There are so many decisions involved in picking players for GPPs. The cash game mantra is a lot more simple: load up on the high floors. The GPP requires game theory. What is game theory? Well, the easiest explanation of game theory is this: We are not trying to score the most points, we are trying to score more points than everyone else.
Chasing the optimal lineup is a fool's errand. You'll drive yourself mad thinking of the different ways you can stack a lineup full of pivots, punts, chalks, and other high variance plays.
Maybe every week when you look at the top finishes in your tournament you think to yourself "WHO THE HELL WOULD HAVE PLAYED THAT GUY!". Well, that winner was exercising game theory when they decided to play that guy.
Yes, it involves an element of luck. Sometimes fading TY Hiltons against Josh Normans is the logical thing to do. We are just educated guessers. The more educated we become, the more the results tend to puzzle us. But, what we do understand is that there are formulas to doing things. When it comes to GPPs, the formula boils down to making all the correct calls. There is no margin for error. To take down the top prize takes balls.
I've never finished higher than just outside the top 1% in an NFL GPP. It has long been a goal of mine just to crack a top 10 in a smaller field or top 100 in a larger field. My best lineup of the year so far was sadly in a 50/50 league. You can imagine how frustrating it is to stare at your lineup sitting at #1 in a 50/50 knowing that the guy who finished 294 places below you netted the same prize.
You can take some solace in knowing you absolutely nailed your cash game picks, but you also stare at your moronic GPP lineup from the same week and wonder why you didn't recognize the high floor potential on your cash lineup.
Remember, these are all just lessons to be learned. Embrace your failure. Do not channel your frustration into self-loathing or doubt. Look at the positives.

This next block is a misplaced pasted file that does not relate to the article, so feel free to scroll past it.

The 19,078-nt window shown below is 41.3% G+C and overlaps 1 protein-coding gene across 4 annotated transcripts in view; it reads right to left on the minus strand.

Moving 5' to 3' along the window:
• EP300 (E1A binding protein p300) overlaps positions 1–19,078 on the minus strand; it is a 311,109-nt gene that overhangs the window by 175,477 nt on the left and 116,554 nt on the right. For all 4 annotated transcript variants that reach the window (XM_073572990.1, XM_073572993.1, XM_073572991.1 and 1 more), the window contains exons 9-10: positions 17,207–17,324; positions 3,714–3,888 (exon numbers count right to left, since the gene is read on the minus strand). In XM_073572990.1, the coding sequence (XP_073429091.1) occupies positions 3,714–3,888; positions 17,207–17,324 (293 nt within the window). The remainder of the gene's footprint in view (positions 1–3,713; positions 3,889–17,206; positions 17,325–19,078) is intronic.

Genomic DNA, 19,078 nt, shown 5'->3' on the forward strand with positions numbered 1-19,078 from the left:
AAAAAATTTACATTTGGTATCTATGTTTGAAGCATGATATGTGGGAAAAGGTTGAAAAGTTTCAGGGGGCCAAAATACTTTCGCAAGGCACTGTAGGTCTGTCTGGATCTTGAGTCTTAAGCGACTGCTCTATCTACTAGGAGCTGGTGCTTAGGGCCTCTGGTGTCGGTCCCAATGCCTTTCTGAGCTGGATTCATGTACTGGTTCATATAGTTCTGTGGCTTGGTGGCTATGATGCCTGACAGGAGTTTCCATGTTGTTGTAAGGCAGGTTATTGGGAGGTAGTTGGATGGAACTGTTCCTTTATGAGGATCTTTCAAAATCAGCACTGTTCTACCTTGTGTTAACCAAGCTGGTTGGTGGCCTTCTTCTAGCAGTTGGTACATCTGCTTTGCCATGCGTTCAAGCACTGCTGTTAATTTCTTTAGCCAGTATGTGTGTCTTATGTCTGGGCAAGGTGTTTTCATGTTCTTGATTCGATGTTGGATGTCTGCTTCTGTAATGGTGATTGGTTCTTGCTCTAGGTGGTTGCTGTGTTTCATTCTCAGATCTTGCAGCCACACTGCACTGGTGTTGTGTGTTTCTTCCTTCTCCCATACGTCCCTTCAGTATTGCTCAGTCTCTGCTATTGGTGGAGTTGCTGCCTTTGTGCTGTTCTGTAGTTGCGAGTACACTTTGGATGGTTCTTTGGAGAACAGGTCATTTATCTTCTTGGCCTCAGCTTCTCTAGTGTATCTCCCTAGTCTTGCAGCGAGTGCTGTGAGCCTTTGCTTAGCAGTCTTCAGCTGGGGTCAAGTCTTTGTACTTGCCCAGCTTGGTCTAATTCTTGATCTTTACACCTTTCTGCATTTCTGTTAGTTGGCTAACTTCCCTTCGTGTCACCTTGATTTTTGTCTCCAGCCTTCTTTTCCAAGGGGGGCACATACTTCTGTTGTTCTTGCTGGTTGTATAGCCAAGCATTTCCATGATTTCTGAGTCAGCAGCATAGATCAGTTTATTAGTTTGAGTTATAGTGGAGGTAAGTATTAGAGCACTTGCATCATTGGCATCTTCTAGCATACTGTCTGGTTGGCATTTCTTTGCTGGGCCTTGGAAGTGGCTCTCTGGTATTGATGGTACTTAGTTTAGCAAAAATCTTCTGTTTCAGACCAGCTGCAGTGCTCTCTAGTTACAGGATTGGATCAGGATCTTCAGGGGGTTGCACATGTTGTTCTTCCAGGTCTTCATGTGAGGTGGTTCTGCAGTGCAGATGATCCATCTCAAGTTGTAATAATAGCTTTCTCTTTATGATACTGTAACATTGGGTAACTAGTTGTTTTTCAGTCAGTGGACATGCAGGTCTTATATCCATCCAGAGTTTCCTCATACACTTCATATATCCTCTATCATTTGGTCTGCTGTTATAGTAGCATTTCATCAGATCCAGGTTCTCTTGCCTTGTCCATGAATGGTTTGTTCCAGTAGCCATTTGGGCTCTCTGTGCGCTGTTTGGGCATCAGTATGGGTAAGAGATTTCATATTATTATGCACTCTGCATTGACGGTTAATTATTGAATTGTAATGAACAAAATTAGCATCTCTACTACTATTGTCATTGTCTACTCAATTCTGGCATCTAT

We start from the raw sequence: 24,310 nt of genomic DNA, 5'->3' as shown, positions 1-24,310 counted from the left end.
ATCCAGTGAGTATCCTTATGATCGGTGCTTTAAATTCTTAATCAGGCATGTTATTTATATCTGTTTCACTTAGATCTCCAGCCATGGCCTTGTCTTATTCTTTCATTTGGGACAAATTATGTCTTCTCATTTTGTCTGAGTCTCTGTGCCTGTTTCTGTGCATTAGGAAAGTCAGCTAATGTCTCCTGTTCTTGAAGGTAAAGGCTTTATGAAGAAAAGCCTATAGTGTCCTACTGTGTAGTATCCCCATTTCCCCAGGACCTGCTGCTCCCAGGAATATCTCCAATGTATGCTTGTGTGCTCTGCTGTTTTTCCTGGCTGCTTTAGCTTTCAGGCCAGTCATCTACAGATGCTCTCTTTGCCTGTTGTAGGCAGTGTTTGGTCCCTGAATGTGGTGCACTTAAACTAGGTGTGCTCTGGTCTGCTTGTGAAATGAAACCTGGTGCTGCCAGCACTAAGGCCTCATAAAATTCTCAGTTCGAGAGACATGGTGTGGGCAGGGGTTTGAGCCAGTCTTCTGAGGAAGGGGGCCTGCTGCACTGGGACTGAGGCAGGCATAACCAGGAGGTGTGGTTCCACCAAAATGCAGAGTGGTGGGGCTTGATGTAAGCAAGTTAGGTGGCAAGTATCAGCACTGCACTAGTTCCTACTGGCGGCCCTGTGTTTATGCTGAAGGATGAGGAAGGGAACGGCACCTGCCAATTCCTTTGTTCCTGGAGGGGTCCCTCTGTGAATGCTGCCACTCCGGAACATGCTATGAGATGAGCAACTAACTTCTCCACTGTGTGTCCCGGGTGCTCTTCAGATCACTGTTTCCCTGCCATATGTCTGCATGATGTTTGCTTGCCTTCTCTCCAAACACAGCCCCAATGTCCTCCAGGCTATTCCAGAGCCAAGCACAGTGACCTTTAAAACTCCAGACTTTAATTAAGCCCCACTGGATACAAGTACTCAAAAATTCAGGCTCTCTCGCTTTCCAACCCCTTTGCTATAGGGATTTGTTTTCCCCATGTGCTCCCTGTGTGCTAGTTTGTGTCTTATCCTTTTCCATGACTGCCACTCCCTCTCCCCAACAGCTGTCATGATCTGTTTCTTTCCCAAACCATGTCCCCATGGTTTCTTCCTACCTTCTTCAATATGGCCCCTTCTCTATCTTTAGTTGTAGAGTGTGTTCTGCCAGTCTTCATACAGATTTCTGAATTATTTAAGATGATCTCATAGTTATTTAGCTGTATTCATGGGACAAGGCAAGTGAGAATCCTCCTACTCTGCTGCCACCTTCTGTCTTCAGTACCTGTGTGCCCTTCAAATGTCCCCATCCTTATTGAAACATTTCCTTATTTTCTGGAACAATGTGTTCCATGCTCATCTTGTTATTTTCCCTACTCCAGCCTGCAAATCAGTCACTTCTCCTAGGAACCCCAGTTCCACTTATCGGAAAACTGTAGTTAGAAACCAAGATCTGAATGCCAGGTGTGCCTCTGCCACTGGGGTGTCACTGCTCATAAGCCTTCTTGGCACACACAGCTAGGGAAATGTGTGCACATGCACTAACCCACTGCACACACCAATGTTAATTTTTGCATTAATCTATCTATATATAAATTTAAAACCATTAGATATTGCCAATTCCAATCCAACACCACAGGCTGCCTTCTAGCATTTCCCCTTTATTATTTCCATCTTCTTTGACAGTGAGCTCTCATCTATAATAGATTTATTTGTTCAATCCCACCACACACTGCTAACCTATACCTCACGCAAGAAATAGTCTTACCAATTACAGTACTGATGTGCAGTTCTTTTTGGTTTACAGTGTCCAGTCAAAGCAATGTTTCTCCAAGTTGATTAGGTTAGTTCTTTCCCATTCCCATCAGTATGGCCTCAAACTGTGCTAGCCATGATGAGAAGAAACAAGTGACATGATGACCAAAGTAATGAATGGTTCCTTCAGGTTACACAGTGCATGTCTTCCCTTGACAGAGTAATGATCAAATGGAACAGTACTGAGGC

Week 9 TEs
Let's talk about Tight Ends for Week 9. After Tyler Eifert went ham last night on the Brownies with the hat trick, we're hoping that is a good omen for the rest of our TE slate this weekend. Antonio Gates, Heath Miller, Austin Seferian-Jenkins, and Charles Clay (narrative) may be some of the favorite plays this week. Miller and ASJ come in very reasonably priced on DK, Gates is sure to see a bump up soon as he's still in recovery mode.
I think I like Gates, and Miller to some extent. The narrative that the Raiders will allow any TE to annihilate them is a little overblown, but Miller should still see a healthy dose of targets because the Raiders run defense is pretty solid, making Big ben turn to the air.
Week 9 DST
For defenses this week I see a couple of obvious plays. X vs Blaine Gabbert is one. X in this week's case = Atlanta. We also have a very strong Denver D coming off a dominating performance against Aaron Rodgers, now facing the 2015 version of Andrew Luck. While Luck has salvaged a lot of his value playing catch-up in the 4th quarter, you get the feeling that Denver is in prime position to take one back to the house with how determined Luck seems to be to fit throws into tight windows.